Introducing Project Spartan, Microsoft’s New Browser for Windows 10

Windows 10 Build 10049 brings us our first look at Microsoft’s latest browser

Corey Roth

by Corey Roth on 3/31/2015

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Applies to:
build 10049, Cortana, Project Spartan, Windows 10

Microsoft released the first technical preview of Project Spartan in Windows 10 build 10049 on March 30, 2015, and this article offers a test drive of that release. This ambitious new browser is Microsoft’s clean slate for delivering a new web browsing experience. The new browser is simple, light-weight and is built for the “modern web.” Project Spartan is touch friendly and even lets you take notes on web pages using your Surface Pen. Project Spartan isn’t the final name of the browser – it’s simply a code name. We should expect the final name to be announced as we get closer to the launch of Windows 10.

You can find Project Spartan in the task bar with a new icon.

Project Spartan Windows app icon
Figure 1: The Project Spartan icon in blue, included in Windows 10 build 10049.

Project Spartan has a very sparse interface with simple icons for all of the common actions such as Back, Forward, Refresh and Favorites. You’ll recognize that Project Spartan is a Windows 10 Modern Application (now referred to as a Windows app and not to be confused with a Windows Desktop app). It features a similar interface with multiple tabs (figure 2) that you see in other browsers with a “+” icon to add a new tab.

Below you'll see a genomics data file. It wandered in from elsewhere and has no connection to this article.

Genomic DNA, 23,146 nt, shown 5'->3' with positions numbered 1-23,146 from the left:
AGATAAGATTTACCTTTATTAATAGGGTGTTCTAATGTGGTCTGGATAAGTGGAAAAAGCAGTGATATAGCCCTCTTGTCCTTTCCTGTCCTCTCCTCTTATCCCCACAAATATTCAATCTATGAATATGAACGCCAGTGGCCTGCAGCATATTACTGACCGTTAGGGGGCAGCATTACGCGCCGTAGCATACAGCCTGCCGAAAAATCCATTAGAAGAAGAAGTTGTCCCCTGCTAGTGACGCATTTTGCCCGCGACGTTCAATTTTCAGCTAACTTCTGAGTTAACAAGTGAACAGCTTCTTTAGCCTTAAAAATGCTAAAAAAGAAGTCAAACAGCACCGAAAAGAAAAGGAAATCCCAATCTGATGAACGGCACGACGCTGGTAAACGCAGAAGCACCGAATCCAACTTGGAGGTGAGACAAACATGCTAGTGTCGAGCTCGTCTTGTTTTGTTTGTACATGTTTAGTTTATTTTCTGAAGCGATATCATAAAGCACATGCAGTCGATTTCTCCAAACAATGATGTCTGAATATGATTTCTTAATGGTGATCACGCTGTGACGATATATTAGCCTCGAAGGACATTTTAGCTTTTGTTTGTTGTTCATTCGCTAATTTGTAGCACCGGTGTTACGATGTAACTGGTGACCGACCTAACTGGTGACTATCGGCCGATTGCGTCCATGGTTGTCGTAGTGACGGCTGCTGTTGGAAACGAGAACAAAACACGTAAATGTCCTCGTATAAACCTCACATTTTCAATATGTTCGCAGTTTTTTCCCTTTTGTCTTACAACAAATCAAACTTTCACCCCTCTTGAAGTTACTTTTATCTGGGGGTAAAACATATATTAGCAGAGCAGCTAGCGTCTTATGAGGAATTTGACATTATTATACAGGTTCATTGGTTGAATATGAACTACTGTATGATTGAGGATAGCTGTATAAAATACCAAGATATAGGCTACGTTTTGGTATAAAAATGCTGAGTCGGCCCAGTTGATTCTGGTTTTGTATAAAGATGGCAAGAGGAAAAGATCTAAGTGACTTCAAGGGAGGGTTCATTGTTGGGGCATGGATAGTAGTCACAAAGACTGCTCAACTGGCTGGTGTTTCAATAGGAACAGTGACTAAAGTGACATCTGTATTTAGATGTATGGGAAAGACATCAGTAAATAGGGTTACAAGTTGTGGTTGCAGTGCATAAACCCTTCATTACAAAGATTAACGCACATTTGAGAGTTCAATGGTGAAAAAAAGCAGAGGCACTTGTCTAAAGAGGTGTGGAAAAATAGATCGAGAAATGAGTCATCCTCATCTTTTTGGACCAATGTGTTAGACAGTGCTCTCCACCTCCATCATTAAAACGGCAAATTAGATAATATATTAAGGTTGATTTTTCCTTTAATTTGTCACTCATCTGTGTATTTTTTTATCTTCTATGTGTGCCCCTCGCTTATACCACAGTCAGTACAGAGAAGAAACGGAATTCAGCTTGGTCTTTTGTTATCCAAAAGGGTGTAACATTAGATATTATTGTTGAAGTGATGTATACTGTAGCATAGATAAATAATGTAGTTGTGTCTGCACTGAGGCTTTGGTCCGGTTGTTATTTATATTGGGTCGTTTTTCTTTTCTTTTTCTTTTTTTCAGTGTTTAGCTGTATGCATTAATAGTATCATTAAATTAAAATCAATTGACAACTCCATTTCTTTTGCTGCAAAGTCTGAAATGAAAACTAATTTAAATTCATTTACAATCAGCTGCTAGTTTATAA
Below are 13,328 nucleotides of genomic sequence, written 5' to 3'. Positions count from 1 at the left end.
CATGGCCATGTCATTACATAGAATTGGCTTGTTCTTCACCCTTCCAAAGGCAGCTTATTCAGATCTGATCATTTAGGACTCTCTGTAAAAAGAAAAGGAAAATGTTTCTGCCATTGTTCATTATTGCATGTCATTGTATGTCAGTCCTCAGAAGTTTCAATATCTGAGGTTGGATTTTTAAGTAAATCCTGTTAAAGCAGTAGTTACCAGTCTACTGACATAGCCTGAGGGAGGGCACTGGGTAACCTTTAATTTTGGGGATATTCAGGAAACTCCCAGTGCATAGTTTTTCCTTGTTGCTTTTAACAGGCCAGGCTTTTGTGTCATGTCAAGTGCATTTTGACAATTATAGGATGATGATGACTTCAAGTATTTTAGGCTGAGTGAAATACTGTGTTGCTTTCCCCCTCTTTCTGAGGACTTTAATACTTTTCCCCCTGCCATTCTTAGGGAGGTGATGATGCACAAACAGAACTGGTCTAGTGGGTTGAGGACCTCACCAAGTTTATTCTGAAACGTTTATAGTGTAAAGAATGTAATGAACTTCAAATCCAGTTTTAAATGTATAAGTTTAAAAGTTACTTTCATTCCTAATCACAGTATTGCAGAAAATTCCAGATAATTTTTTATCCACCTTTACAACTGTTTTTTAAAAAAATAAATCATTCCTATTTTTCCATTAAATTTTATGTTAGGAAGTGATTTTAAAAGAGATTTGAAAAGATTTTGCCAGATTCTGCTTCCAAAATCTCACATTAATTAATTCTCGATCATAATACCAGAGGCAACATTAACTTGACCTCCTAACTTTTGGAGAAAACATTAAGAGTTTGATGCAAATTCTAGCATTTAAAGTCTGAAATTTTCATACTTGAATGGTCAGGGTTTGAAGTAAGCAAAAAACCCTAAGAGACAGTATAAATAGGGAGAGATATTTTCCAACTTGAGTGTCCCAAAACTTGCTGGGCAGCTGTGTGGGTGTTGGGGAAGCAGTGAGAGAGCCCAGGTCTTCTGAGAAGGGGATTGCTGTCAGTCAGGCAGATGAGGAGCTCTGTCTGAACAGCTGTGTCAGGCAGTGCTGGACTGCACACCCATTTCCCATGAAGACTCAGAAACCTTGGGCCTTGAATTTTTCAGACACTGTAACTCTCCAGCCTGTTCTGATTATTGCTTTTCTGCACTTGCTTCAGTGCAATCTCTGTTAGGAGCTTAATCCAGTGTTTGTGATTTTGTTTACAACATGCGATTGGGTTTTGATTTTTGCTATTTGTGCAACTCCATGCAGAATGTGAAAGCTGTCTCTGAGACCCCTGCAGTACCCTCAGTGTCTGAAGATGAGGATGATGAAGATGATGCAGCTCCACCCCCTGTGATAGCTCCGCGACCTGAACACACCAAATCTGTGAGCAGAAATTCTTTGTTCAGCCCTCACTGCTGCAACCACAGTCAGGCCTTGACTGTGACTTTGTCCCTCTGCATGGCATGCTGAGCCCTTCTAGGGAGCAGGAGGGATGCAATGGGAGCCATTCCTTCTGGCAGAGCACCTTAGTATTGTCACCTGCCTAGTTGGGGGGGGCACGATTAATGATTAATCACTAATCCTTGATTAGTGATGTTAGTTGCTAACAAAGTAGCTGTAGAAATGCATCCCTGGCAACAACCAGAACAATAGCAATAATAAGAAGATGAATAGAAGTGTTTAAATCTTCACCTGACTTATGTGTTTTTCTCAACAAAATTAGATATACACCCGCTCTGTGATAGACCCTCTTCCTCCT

Project Spartan add a tab with the plus sign.

Figure 2: You can add a tab to open a window in Project Spartan by clicking “+” similar to other browsers.

On the right side of the toolbar you will see an icon for the Reading List, Favorites, making a Web Note, Feedback and Settings. Your favorites list will automatically include your favorites from Internet Explorer.


I’ve tried a number of sites in Project Spartan and I haven’t seen any visual issues yet. I have had a very positive experience so far with it. The browser supports Adobe Flash. You can disable Adobe Flash in the Settings menu.

Figure 3 shows an example of what the home page of IT Unity looks like in Project Spartan.

IT Unity site viewed in Project Spartan on March 31, 2015

Figure 3: The IT Unity home page viewed in Project Spartan, March 31, 2015.


Windows 10 reveals our friend Cortana in more and more places and Project Spartan is no exception (figure 4). You can invoke Cortana in a couple of different ways. First, you can highlight a piece of text on a page, right-click to bring up the context menu and then choose Ask Cortana. This will usually just provide a Bing search, but if you ask Cortana something that she personally cares about such as Windows 10, she’ll include some cheesy comments and show extra things like videos and download links. Don’t worry, she doesn’t talk when you activate her this way.

Cortana provides suggestions in Project Cortana when you highlight text.

Figure 4: In the right third of the screen you can see suggestions from Cortana when you highlight text in Project Cortana.

It’s a cool feature. However, I’d like to see some kind of additional visual cue that you can activate Cortana this way.

You can also activate Cortana when searching. For example, if you type weather into the search bar, Cortana will provide it for your current location (figure 5). However, you can also type a city afterward and she’ll give you weather for that location.

Cortana in Project Spartan fills in the local weather

Figure 5: Cortana will fill in the weather for your current location when you type weather in the search bar.

Reading View